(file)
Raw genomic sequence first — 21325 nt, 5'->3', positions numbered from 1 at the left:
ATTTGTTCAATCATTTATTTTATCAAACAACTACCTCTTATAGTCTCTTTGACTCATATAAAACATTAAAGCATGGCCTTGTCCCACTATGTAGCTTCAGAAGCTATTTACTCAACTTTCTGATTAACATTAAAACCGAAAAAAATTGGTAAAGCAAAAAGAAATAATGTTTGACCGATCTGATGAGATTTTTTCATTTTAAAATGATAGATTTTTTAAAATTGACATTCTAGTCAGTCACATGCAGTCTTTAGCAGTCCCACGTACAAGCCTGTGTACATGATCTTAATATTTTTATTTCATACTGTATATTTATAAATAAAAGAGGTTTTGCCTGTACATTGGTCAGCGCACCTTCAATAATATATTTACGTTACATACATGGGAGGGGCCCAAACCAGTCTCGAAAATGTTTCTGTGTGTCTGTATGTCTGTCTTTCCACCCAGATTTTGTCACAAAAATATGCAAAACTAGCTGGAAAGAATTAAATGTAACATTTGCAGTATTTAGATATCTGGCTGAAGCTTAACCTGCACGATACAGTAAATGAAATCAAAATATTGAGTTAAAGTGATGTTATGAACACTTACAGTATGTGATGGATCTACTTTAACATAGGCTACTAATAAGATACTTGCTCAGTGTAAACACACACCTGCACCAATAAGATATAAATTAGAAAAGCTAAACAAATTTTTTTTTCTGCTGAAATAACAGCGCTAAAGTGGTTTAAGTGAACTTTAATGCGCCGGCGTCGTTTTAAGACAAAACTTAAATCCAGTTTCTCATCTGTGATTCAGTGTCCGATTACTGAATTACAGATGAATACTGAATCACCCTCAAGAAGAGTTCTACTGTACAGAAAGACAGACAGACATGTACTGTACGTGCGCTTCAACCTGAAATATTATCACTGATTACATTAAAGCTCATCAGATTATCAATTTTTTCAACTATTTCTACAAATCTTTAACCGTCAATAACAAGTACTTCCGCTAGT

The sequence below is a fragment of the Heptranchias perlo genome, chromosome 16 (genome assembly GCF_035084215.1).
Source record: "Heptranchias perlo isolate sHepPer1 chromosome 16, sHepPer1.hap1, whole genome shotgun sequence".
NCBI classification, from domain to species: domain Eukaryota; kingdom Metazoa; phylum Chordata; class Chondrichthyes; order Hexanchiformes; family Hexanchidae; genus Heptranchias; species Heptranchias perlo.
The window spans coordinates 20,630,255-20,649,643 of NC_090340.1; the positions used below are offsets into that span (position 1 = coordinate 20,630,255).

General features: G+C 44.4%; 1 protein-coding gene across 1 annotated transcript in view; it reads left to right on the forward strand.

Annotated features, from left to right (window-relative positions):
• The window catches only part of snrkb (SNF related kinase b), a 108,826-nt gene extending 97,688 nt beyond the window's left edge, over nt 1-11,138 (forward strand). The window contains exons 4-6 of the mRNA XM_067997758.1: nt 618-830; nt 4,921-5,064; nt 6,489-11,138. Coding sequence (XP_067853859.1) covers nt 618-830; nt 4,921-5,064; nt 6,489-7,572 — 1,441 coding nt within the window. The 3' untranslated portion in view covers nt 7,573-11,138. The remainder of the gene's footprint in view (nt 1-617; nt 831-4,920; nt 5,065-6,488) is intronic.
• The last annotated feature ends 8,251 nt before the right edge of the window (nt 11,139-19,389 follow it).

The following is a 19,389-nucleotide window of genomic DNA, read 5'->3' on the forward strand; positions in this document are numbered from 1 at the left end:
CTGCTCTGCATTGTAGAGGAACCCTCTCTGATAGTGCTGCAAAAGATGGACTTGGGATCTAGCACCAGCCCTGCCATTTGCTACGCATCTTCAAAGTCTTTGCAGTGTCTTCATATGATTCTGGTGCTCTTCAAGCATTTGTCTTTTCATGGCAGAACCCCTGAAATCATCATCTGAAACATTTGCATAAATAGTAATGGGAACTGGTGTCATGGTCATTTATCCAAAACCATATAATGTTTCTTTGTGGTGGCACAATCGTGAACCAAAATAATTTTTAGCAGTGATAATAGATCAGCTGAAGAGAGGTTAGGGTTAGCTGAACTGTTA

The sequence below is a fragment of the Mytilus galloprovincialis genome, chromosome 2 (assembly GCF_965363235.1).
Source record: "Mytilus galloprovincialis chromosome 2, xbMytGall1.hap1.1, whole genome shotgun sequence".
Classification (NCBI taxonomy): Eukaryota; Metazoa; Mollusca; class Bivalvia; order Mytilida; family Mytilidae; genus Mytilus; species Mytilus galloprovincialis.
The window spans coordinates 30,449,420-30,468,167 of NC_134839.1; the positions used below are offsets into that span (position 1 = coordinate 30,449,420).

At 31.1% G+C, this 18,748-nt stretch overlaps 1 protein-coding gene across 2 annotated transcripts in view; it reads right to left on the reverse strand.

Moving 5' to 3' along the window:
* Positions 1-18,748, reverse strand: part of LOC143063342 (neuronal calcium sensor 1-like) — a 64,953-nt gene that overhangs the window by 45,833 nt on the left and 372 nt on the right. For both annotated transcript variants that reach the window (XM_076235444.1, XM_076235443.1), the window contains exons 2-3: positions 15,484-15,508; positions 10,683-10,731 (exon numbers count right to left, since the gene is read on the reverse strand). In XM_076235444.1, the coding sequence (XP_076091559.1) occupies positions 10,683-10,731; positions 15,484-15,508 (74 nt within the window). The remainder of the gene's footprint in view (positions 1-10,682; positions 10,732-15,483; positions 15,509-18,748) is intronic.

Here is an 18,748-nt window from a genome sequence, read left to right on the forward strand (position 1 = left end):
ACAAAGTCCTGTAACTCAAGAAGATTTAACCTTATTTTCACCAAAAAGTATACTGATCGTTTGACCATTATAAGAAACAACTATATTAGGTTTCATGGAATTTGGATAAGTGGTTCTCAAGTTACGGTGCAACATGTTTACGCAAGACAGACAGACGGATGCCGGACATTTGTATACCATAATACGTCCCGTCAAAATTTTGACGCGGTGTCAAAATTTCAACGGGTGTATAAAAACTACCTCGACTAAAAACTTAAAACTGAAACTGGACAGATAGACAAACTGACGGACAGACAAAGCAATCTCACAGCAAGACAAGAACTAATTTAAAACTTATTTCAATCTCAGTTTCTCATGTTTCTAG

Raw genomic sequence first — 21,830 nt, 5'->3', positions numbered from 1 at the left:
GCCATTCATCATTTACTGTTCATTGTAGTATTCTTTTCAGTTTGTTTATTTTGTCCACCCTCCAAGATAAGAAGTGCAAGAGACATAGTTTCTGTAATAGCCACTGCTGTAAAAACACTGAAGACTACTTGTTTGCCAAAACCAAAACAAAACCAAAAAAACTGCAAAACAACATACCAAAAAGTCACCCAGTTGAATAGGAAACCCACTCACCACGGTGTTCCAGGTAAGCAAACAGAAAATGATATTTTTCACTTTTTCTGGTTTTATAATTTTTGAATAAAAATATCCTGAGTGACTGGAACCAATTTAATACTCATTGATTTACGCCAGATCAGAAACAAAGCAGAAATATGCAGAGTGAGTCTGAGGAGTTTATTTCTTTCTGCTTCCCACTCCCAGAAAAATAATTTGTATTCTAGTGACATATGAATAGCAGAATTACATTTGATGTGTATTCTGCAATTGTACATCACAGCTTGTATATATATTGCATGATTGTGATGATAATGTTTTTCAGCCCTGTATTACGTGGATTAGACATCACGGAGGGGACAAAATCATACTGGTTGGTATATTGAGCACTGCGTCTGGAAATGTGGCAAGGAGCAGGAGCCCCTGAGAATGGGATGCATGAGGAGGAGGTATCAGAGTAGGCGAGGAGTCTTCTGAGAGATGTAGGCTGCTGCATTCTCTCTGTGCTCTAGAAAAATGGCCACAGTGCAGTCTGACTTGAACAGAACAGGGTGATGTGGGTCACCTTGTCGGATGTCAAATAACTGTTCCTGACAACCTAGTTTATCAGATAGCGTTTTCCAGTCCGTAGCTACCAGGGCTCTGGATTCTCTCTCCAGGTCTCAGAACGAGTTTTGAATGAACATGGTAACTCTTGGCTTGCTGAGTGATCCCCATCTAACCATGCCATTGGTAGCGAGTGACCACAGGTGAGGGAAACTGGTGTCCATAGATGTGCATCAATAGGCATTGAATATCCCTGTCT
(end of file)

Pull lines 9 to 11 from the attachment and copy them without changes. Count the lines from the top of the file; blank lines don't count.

• The window catches only part of snrkb (SNF related kinase b), a 108,826-nt gene extending 97,688 nt beyond the window's left edge, over nt 1-11,138 (forward strand). The window contains exons 4-6 of the mRNA XM_067997758.1: nt 618-830; nt 4,921-5,064; nt 6,489-11,138. Coding sequence (XP_067853859.1) covers nt 618-830; nt 4,921-5,064; nt 6,489-7,572 — 1,441 coding nt within the window. The 3' untranslated portion in view covers nt 7,573-11,138. The remainder of the gene's footprint in view (nt 1-617; nt 831-4,920; nt 5,065-6,488) is intronic.
• The last annotated feature ends 8,251 nt before the right edge of the window (nt 11,139-19,389 follow it).

The following is a 19,389-nucleotide window of genomic DNA, read 5'->3' on the forward strand; positions in this document are numbered from 1 at the left end: